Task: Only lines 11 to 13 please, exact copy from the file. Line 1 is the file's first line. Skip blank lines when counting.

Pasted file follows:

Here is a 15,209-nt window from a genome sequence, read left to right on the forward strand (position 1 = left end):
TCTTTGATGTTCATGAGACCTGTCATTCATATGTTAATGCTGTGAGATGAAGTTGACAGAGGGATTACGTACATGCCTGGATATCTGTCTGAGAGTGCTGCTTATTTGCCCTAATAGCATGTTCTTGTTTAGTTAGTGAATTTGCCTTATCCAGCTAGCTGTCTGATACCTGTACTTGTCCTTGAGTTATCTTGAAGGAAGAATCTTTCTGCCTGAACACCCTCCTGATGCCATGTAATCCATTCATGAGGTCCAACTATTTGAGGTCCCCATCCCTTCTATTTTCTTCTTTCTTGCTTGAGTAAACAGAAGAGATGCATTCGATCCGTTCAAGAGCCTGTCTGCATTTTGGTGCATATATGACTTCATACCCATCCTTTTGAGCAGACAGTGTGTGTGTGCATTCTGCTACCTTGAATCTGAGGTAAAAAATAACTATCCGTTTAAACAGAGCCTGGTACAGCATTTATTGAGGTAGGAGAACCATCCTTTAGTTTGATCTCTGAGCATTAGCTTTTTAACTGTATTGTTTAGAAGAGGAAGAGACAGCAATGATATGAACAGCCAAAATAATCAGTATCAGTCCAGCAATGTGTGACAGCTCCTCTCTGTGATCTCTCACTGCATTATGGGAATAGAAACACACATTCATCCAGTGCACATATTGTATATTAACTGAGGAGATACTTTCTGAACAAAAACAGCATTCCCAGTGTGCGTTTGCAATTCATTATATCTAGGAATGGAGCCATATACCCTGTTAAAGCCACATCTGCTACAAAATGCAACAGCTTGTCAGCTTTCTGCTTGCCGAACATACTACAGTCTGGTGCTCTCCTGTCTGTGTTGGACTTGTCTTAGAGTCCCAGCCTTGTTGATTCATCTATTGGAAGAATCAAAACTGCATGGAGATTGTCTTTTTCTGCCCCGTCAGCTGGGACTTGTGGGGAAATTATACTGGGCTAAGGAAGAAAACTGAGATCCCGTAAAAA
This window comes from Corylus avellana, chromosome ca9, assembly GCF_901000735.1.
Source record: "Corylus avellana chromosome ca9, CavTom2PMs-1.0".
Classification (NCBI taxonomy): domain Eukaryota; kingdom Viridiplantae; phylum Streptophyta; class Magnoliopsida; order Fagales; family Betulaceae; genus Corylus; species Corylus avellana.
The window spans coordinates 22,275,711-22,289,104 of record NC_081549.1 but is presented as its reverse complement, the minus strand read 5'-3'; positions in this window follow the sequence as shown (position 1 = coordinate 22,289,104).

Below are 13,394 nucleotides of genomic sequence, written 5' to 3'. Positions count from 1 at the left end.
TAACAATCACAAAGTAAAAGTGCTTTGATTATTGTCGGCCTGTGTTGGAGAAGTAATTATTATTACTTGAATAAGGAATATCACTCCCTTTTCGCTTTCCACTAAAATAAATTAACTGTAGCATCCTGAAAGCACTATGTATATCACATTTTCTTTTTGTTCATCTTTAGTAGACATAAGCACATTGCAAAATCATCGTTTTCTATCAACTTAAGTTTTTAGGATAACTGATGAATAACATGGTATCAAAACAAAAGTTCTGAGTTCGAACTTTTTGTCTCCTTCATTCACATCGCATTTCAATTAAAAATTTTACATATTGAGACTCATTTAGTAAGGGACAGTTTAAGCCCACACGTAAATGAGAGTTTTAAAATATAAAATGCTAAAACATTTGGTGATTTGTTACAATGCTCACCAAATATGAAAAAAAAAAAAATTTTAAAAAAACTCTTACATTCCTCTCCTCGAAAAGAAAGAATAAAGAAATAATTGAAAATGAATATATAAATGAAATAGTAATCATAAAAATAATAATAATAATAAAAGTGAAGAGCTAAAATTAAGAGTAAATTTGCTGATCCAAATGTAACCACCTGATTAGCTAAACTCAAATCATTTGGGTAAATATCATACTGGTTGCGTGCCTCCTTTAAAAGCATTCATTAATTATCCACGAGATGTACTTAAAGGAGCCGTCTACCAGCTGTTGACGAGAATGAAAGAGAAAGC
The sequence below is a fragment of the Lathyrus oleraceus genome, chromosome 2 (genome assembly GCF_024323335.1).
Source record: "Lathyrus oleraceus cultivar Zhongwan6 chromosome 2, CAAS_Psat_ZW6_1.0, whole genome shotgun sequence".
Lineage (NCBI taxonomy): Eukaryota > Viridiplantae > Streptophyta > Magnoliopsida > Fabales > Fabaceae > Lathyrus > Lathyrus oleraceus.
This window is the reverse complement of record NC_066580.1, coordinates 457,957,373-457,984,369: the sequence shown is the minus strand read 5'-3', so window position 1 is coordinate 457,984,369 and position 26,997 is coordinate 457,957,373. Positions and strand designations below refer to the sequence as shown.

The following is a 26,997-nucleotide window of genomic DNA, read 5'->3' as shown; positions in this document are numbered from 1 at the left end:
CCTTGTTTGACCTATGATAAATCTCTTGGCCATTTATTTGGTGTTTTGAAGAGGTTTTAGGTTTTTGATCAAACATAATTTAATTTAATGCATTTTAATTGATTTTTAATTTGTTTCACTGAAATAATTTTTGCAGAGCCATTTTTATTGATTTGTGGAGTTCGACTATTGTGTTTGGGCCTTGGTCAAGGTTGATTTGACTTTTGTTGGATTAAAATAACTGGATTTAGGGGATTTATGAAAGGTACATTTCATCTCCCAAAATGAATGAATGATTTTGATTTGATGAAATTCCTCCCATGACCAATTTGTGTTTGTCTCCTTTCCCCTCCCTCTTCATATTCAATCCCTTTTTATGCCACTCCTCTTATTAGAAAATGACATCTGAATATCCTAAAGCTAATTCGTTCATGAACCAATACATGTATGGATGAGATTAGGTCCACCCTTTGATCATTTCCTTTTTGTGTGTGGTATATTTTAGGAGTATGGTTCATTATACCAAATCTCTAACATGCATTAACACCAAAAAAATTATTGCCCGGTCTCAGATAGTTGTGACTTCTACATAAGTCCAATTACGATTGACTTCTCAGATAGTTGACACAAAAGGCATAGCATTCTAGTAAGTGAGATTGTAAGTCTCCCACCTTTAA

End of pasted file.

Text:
Lineage (NCBI taxonomy): Eukaryota > Viridiplantae > Streptophyta > Magnoliopsida > Fabales > Fabaceae > Lathyrus > Lathyrus oleraceus.
This window is the reverse complement of record NC_066580.1, coordinates 457,957,373-457,984,369: the sequence shown is the minus strand read 5'-3', so window position 1 is coordinate 457,984,369 and position 26,997 is coordinate 457,957,373. Positions and strand designations below refer to the sequence as shown.

The following is a 26,997-nucleotide window of genomic DNA, read 5'->3' as shown; positions in this document are numbered from 1 at the left end: